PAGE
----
Quest for Camelot Review


Kayley: I will not serve a false king!

Beware: Spoilers may follow.

Back in the 90s major animation studios tried to compete with Disney by trying to compete with them at their own game. And among the attempts to do came this movie from Warner Bros. In theory this has the potential to be a great movie being an animated feature based on the King Arthur legends with animators and filmmakers going all out in the fantasy aspects. But sadly that was not the case in execution. Though it has a couple of bright spots it just tried too hard to be Disney when it wasn’t Disney.

The story involves a young girl named Kayley whose father is a knight and dreams of being a knight herself one day. She gets an opportunity when the sword of Excalibur is stolen and an evil knight bent on destroying Camelot named Ruber attacks King Arthur. Thus Kayley must venture to find the sword with the help of a falcon, a two headed dragon, and a blind man named Garrett.

While the story to retrieve Excalibur is rather simple and predictable it does take the time to craft a very fascinating medieval world. The story focuses much less on the plot to find Excalibur and more of the obstacles Kayley and her companions encounter along the way. In doing so the movie showcases many fantasy elements such as various mythical creatures and also give its own spin with the magic. The story is very interesting in its environment and how the characters go about it. With all of this being said in trying to utilize Disney tropes its tone gets lost, as it has no idea what it wants to be. At times it wants to be intense and serious and at other times it was to be a wacky cartoon. These are two tones that don’t mesh given that they’re on two completely opposite extremes. Particularly in trying to be comedy it employs a lot of lowbrow humor and pop culture reference that really downplay the fantasy. Although the story has great ideas but it lacks the direction to bring out the best of the story.

The movie has some great ideas and does know how to visually showcase them in the animation. Places like Camelot and the Forbidden Forest are given a large scale to show the wonders and secrets within. The backgrounds in particular are painted in such a way that pays good attention to detail. On top of that the movie uses its colors well to play around with the light and dark sides of the movie. The movie goes all out with the mythical creatures giving their own spin on dragons, ogres, Ruber’s minons literally made of weapons, and so forth. They are what really bring the fantasy to life. The animation on the characters is done well depending on the role they play. Humans characters are more realistic and the comic relief is drawn more eccentrically. The issue with the movie is that when it tries to be Disney-esque it really shows right down to the design of the main character being near reminiscent of Belle from Beauty and the Beast. The movie also utilizes early CGI and it does not mix well with the traditional animation and makes the movie dated.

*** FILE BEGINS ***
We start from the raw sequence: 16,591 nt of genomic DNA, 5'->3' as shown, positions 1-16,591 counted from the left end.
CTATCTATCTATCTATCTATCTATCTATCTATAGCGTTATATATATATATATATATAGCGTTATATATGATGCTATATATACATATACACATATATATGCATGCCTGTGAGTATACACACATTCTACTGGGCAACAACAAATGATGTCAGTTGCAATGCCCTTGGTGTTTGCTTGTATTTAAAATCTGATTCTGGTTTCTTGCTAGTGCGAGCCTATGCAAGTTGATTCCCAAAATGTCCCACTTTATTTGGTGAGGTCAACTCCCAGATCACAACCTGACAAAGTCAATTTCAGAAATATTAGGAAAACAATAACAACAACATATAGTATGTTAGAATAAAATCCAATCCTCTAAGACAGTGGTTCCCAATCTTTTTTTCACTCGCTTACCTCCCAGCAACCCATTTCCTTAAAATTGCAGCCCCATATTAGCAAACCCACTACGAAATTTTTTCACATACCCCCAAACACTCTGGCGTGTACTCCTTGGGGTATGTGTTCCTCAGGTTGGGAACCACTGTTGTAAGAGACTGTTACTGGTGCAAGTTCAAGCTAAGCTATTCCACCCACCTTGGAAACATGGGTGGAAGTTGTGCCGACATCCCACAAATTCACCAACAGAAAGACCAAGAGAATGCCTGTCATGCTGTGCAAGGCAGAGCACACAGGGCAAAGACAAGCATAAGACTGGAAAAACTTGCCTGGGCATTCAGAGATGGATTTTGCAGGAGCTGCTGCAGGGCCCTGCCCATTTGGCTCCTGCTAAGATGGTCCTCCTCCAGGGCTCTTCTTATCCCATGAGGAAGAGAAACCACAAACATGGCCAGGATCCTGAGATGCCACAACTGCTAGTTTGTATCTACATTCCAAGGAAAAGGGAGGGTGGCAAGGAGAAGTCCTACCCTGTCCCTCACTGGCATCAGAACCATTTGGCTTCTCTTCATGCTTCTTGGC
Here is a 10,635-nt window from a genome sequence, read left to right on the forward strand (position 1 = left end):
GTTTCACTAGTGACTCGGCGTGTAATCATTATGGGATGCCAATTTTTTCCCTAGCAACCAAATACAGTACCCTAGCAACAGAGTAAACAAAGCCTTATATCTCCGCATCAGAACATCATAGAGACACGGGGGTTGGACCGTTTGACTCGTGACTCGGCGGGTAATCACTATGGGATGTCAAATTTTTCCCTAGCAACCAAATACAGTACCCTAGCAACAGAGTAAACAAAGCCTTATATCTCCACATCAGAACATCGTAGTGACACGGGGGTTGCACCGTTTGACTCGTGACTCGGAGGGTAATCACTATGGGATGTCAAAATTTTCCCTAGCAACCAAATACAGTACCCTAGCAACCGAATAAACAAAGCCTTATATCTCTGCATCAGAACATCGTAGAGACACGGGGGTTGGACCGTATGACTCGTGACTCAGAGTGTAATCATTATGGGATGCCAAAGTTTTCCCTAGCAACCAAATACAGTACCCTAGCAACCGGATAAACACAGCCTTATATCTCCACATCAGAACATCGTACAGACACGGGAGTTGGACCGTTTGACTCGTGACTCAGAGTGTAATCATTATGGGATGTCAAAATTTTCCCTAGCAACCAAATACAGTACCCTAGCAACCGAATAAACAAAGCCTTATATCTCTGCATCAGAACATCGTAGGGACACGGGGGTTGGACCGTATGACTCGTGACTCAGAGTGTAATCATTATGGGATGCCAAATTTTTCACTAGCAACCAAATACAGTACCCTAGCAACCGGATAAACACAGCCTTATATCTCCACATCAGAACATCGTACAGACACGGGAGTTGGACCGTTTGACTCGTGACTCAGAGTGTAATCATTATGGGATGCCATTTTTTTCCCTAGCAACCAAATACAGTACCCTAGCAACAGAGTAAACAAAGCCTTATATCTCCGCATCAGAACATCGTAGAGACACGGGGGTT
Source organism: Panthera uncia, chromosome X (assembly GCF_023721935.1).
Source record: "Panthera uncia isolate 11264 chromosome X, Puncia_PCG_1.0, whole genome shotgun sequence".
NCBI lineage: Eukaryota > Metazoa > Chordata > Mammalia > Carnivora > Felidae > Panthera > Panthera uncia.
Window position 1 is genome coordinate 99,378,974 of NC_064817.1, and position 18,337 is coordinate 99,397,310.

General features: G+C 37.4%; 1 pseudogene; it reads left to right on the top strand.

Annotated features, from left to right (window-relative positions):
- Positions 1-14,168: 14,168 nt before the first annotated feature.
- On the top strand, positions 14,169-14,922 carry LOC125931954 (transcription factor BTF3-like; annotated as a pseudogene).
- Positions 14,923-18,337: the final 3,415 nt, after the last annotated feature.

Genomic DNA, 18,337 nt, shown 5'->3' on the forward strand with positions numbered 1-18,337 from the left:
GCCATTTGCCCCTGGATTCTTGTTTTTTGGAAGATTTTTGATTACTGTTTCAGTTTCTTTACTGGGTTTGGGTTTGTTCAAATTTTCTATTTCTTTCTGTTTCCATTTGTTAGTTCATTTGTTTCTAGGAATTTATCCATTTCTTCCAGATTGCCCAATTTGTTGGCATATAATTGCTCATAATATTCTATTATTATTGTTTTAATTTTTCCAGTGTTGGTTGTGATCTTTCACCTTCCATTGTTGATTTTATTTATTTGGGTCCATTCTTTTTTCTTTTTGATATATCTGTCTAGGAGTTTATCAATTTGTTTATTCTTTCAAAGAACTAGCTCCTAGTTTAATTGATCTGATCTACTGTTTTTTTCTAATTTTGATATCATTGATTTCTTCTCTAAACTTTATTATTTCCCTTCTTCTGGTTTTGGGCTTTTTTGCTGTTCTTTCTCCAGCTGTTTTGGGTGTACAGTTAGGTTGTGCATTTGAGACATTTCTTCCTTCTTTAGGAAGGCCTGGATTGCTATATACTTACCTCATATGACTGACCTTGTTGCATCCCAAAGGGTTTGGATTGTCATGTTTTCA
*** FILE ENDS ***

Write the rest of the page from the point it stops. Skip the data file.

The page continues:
The characters are sadly the weaker parts of the movie. The protagonist, Kayley is pretty much the dreamer from birth who wants to be a hero with not much more to her. Garett’s character is has more potential being a blind man but knowing his ways around the perils of the forest. It’s quite rare to see a disabled warrior in an animated movie and it would have been better were he the main character but for most of the movie’s he’s mostly a love interest for Kayley. Devin and Cornwall the two-headed dragon is mostly comic relief and while they can get annoying they do play to the story. Bladebeak is largely forgettable. Finally there’s the villain. And make no mistake: the voice actor for him Gary Oldman has shown to be a powerhouse actor time after time even in the world of animation. Here however they try portraying him as this madman but his craziness just is so inconsistent going from calm and collected to lashing out at random. And even when does get angry he sounds so over-the-top that it’s hard to feel any sort of intimidation from this guy. Even when the characters are at their best the movie’s direction with them gives them a lot of problems and makes them harder to appreciate.

The songs on their own are great and define the characters well such as On My Father’s Wings and I Stand Alone. Other songs like United We Stand have a beautiful composition to them. However the movie doesn’t know how to incorporate them into the movie and when the musical numbers happen, it feels like they are out of nowhere. The difference between the voice actors and the singers is extremely noticeable and it makes things awkward. One of the most awkward moments of the songs is The Prayer. It’s a beautiful song that even got nominated for an Oscar but it’s used during a chase scene while Kayley is fleeing from Rubert’s minions. There’s nothing wrong with the songs but they’re handled so badly that it doesn’t instill the right emotions.

Quest for Camelot is the one of perfect examples of wasted potential. It has so much great material to make an enjoyable animated movie with some unique ideas, some nice animation, and some songs that work well independent of the movie. But the movie itself has such abysmal direction and wasted characters that bog it down a lot. In trying to copy Disney it loses so much heart in its story that it just becomes a knock-off. It would be so much more had it tried to do its own thing. If you can overlook the fact that this movie is copying the Disney formula there’s some entertainment to be had but it’s not going to be anything grand.